A Financial Planning Perspective on the Autumn Statement

There were no surprises in George Osbornes Autumn Statement to match the radical pension changes in his last Budget.

However, he did pull one rabbit out of the hat for savers in the shape of new inheritability of ISAs for married couples.

He also confirmed how pension wealth can be cascaded down the generations.

ISA inheritability

ISA savers will benefit from two positive changes:

  • The annual allowance will increase to 15,240 from 15,000 from April 2015.
  • From yesterday, spouses and civil partners will be able to inherit their deceased partners ISA fund and retain the tax advantages of the wrapper. There will be no impact on the spouses/civil partners own ISA annual allowance.

ISA accounts left to a spouse or civil partner will of course continue to pass IHT free as before – the transfer itself being covered by the spousal exemption. The big difference is that the continuing returns on a deceased partners savings will be tax free.

Pension freedoms confirmed

Confirmation of the new Defined Contribution pension death benefit regime puts the final icing on the cake for next Aprils world of freedom & choice.

  • On death before 75, any death benefit will be paid tax free within the Lifetime Allowance (LTA). In a change from the original proposals, this will now apply to survivors annuities and pension guarantee payments as well as inherited drawdown pots.
  • On death at 75+, death benefits will be taxed as the recipients income, when they draw the funds. For 2015/16 only, non-drawdown lump sums will be taxed at a flat rate of 45% – but income tax will apply to all post-75 death benefits from 2016/17 onwards.
  • The old tax distinction between crystallised and uncrystallised pots is gone. Within the LTA, the sole determinant of tax treatment will be the deceaseds age at death.
  • Any individual beneficiary of a flexible pension can choose to keep their inherited pension pot in the drawdown wrapper and decide when (or if) they draw down on it.

These changes transform the wealth transfer planning equation. This places flexible pensions at the heart of inheritance planning going forward, opening up exciting new advice opportunities.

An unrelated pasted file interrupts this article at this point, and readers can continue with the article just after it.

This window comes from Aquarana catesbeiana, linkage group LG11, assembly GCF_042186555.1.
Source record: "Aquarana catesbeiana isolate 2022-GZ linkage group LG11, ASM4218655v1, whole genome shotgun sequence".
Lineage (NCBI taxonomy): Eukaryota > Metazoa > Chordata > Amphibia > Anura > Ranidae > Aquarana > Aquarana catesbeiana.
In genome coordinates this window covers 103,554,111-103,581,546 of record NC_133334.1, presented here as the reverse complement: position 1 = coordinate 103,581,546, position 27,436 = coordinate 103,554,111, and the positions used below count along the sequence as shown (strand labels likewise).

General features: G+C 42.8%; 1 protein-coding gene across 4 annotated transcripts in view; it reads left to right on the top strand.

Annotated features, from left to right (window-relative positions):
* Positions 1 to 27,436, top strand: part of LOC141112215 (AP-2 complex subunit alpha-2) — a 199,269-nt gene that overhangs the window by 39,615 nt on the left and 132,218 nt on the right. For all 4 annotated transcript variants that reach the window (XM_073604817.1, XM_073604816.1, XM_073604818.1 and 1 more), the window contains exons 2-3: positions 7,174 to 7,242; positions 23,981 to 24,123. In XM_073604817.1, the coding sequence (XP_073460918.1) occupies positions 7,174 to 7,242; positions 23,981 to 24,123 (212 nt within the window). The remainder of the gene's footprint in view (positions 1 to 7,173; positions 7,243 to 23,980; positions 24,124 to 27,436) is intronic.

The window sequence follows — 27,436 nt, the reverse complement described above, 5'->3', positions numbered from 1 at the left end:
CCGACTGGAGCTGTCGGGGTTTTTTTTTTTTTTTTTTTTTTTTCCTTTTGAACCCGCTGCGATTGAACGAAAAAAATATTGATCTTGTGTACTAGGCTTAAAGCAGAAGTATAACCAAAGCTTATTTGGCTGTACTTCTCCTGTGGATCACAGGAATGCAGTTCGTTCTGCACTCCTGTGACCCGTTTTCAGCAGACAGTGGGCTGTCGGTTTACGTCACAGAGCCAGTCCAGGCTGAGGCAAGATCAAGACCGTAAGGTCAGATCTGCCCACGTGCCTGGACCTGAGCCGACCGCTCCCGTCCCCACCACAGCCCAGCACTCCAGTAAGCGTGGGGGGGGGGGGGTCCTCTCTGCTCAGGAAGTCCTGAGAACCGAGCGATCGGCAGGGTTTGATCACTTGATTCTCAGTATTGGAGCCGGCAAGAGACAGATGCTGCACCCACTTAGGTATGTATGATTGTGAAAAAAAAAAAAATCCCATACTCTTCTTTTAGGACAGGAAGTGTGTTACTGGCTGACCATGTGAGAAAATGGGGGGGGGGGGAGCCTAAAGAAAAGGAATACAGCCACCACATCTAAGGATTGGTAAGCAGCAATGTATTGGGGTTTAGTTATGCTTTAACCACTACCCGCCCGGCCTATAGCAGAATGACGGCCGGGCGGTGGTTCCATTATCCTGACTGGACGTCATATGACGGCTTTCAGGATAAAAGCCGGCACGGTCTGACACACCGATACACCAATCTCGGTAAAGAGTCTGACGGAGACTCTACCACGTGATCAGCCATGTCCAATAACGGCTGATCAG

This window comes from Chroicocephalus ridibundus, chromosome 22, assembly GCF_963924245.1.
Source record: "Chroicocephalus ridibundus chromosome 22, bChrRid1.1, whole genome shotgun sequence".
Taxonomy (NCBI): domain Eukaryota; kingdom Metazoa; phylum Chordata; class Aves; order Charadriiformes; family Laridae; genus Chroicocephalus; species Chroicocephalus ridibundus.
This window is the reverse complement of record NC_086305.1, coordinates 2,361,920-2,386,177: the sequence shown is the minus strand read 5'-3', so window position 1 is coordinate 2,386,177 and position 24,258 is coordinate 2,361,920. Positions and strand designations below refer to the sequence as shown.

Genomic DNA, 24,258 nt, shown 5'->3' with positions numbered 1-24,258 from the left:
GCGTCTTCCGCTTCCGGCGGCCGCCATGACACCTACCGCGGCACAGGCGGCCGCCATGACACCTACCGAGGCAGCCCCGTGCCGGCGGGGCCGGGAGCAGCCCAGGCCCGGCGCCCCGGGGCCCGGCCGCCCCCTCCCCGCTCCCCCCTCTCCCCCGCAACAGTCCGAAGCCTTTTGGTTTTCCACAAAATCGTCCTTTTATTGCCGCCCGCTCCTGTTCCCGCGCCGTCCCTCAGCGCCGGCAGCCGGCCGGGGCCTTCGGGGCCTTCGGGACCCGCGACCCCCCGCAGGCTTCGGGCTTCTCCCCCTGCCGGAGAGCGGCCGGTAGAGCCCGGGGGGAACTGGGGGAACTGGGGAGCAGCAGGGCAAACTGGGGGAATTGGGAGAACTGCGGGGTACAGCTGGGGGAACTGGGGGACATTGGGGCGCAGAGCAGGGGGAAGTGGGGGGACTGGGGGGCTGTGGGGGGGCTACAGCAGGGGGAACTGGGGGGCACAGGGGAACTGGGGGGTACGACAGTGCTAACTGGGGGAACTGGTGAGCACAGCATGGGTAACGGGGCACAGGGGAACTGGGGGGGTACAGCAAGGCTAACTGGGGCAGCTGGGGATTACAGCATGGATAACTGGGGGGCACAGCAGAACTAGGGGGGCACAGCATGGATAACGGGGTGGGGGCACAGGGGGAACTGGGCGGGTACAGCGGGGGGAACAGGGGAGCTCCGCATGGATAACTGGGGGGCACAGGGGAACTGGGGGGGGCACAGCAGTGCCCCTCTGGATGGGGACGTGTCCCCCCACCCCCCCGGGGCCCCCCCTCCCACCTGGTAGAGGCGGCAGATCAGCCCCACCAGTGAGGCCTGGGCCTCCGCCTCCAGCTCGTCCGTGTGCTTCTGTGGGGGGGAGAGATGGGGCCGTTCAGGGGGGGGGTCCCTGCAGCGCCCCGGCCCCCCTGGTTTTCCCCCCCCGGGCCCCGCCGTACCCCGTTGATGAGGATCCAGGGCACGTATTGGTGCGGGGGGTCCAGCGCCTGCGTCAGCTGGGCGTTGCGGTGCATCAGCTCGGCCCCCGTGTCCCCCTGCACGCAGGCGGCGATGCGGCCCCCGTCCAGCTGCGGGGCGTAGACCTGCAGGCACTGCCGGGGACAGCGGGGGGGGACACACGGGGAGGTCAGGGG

On the flip side, as widely expected, those accessing the new freedoms will pay the price of a reduced 10,000 money purchase Annual Allowance and no future carry forward.

  • This sends a clear message to maximise pension funding before accessing the new flexibility.
  • And the exemptions for existing capped drawdown users, and those only drawing tax-free cash after April, position advice as the map to navigate this tax minefield to keep options open.

U-turn on IHT settlement nil rate bands

The Government has confirmed that it has scrapped plans to introduce the IHT settlement nil rate band and replace it with new rules to be announced in next weeks Finance Bill. The replacement rules will still seek to prevent tax avoidance through the use of multiple trusts.

The settlement nil rate band rules would have seen each settlor have just one nil rate band which they could allocate across all relevant property trusts that theyve created. Trusts created before 7 June 2014 would have remained subject to the old relevant property rules, leaving two sets of complex rules operating in parallel.

The result could have saddled clients with trusts where the purpose is to accept the payment of death benefits, such as from life assurance contracts and pensions, with the burden of tax compliance and reporting, even where no inheritance tax is due.

We await the detail in the Finance Bill and hope that it delivers on the promise of simplifying the taxation of trusts and IHT.

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